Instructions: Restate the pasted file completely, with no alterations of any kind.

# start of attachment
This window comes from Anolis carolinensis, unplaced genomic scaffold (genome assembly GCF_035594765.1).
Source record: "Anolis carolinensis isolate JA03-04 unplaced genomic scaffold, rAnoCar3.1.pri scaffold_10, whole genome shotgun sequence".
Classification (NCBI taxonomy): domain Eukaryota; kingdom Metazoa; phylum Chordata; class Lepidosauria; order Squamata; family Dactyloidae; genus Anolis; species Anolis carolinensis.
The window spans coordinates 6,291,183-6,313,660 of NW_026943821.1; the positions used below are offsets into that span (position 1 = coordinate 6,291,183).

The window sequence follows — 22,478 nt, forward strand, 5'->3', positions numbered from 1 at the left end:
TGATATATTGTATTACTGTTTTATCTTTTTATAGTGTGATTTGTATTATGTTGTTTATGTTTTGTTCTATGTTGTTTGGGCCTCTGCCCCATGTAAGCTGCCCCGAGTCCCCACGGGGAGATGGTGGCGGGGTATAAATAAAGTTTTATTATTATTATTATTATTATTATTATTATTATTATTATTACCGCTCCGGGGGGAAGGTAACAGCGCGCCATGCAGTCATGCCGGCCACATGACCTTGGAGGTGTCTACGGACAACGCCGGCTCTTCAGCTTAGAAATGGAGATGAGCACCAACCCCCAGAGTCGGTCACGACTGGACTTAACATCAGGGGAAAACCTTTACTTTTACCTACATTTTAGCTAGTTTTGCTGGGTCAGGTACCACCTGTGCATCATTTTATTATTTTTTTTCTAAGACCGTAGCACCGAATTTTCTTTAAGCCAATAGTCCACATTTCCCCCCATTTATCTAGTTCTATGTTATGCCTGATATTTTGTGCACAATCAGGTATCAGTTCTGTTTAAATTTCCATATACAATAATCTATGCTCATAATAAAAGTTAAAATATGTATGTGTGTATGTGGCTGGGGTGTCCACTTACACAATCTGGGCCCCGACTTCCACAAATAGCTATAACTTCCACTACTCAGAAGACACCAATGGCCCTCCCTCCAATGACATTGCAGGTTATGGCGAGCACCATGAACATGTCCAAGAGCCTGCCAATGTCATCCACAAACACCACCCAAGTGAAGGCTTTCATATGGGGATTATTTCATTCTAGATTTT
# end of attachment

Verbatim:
This window comes from Anolis carolinensis, unplaced genomic scaffold (genome assembly GCF_035594765.1).
Source record: "Anolis carolinensis isolate JA03-04 unplaced genomic scaffold, rAnoCar3.1.pri scaffold_10, whole genome shotgun sequence".
Classification (NCBI taxonomy): domain Eukaryota; kingdom Metazoa; phylum Chordata; class Lepidosauria; order Squamata; family Dactyloidae; genus Anolis; species Anolis carolinensis.
The window spans coordinates 6,291,183-6,313,660 of NW_026943821.1; the positions used below are offsets into that span (position 1 = coordinate 6,291,183).

The window sequence follows — 22,478 nt, forward strand, 5'->3', positions numbered from 1 at the left end:
TGATATATTGTATTACTGTTTTATCTTTTTATAGTGTGATTTGTATTATGTTGTTTATGTTTTGTTCTATGTTGTTTGGGCCTCTGCCCCATGTAAGCTGCCCCGAGTCCCCACGGGGAGATGGTGGCGGGGTATAAATAAAGTTTTATTATTATTATTATTATTATTATTATTATTATTATTATTACCGCTCCGGGGGGAAGGTAACAGCGCGCCATGCAGTCATGCCGGCCACATGACCTTGGAGGTGTCTACGGACAACGCCGGCTCTTCAGCTTAGAAATGGAGATGAGCACCAACCCCCAGAGTCGGTCACGACTGGACTTAACATCAGGGGAAAACCTTTACTTTTACCTACATTTTAGCTAGTTTTGCTGGGTCAGGTACCACCTGTGCATCATTTTATTATTTTTTTTCTAAGACCGTAGCACCGAATTTTCTTTAAGCCAATAGTCCACATTTCCCCCCATTTATCTAGTTCTATGTTATGCCTGATATTTTGTGCACAATCAGGTATCAGTTCTGTTTAAATTTCCATATACAATAATCTATGCTCATAATAAAAGTTAAAATATGTATGTGTGTATGTGGCTGGGGTGTCCACTTACACAATCTGGGCCCCGACTTCCACAAATAGCTATAACTTCCACTACTCAGAAGACACCAATGGCCCTCCCTCCAATGACATTGCAGGTTATGGCGAGCACCATGAACATGTCCAAGAGCCTGCCAATGTCATCCACAAACACCACCCAAGTGAAGGCTTTCATATGGGGATTATTTCATTCTAGATTTT